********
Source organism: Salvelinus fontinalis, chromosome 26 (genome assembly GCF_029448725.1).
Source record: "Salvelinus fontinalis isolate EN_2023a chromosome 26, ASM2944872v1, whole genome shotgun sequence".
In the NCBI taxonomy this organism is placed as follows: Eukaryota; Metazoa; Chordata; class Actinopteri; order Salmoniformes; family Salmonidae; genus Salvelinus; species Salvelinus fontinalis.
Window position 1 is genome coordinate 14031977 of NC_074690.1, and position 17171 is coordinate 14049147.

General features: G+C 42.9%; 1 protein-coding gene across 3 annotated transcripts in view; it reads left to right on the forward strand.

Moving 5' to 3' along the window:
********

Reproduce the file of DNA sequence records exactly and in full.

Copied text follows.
Source organism: Salvelinus fontinalis, chromosome 26 (genome assembly GCF_029448725.1).
Source record: "Salvelinus fontinalis isolate EN_2023a chromosome 26, ASM2944872v1, whole genome shotgun sequence".
In the NCBI taxonomy this organism is placed as follows: Eukaryota; Metazoa; Chordata; class Actinopteri; order Salmoniformes; family Salmonidae; genus Salvelinus; species Salvelinus fontinalis.
Window position 1 is genome coordinate 14031977 of NC_074690.1, and position 17171 is coordinate 14049147.

General features: G+C 42.9%; 1 protein-coding gene across 3 annotated transcripts in view; it reads left to right on the forward strand.

Moving 5' to 3' along the window: